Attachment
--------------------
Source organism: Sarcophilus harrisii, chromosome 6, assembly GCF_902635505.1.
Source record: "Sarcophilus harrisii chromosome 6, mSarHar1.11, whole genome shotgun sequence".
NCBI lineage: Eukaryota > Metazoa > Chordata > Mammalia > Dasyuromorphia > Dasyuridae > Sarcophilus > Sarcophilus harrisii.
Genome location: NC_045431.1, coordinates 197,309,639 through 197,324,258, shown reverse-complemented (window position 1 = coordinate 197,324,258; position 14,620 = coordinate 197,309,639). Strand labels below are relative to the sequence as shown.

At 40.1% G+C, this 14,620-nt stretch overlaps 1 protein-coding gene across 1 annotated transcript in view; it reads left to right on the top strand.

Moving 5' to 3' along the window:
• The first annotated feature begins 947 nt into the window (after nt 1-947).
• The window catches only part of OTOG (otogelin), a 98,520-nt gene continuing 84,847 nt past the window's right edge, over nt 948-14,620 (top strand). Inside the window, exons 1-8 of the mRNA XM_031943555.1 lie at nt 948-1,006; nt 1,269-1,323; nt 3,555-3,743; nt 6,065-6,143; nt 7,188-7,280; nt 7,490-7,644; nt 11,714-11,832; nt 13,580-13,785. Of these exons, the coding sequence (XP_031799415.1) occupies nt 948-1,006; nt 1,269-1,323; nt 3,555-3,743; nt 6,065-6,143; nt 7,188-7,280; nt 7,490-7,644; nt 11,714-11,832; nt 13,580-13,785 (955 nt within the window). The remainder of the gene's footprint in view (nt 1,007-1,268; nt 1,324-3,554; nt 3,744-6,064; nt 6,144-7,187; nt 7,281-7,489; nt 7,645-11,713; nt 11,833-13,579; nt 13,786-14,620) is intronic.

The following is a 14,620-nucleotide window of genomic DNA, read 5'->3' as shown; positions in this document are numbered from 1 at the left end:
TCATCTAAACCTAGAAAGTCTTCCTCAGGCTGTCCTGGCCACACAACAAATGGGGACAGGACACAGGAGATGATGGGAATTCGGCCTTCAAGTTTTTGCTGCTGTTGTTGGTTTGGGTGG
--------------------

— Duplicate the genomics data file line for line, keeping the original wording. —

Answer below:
Source organism: Sarcophilus harrisii, chromosome 6, assembly GCF_902635505.1.
Source record: "Sarcophilus harrisii chromosome 6, mSarHar1.11, whole genome shotgun sequence".
NCBI lineage: Eukaryota > Metazoa > Chordata > Mammalia > Dasyuromorphia > Dasyuridae > Sarcophilus > Sarcophilus harrisii.
Genome location: NC_045431.1, coordinates 197,309,639 through 197,324,258, shown reverse-complemented (window position 1 = coordinate 197,324,258; position 14,620 = coordinate 197,309,639). Strand labels below are relative to the sequence as shown.

At 40.1% G+C, this 14,620-nt stretch overlaps 1 protein-coding gene across 1 annotated transcript in view; it reads left to right on the top strand.

Moving 5' to 3' along the window:
• The first annotated feature begins 947 nt into the window (after nt 1-947).
• The window catches only part of OTOG (otogelin), a 98,520-nt gene continuing 84,847 nt past the window's right edge, over nt 948-14,620 (top strand). Inside the window, exons 1-8 of the mRNA XM_031943555.1 lie at nt 948-1,006; nt 1,269-1,323; nt 3,555-3,743; nt 6,065-6,143; nt 7,188-7,280; nt 7,490-7,644; nt 11,714-11,832; nt 13,580-13,785. Of these exons, the coding sequence (XP_031799415.1) occupies nt 948-1,006; nt 1,269-1,323; nt 3,555-3,743; nt 6,065-6,143; nt 7,188-7,280; nt 7,490-7,644; nt 11,714-11,832; nt 13,580-13,785 (955 nt within the window). The remainder of the gene's footprint in view (nt 1,007-1,268; nt 1,324-3,554; nt 3,744-6,064; nt 6,144-7,187; nt 7,281-7,489; nt 7,645-11,713; nt 11,833-13,579; nt 13,786-14,620) is intronic.

The following is a 14,620-nucleotide window of genomic DNA, read 5'->3' as shown; positions in this document are numbered from 1 at the left end:
TCATCTAAACCTAGAAAGTCTTCCTCAGGCTGTCCTGGCCACACAACAAATGGGGACAGGACACAGGAGATGATGGGAATTCGGCCTTCAAGTTTTTGCTGCTGTTGTTGGTTTGGGTGG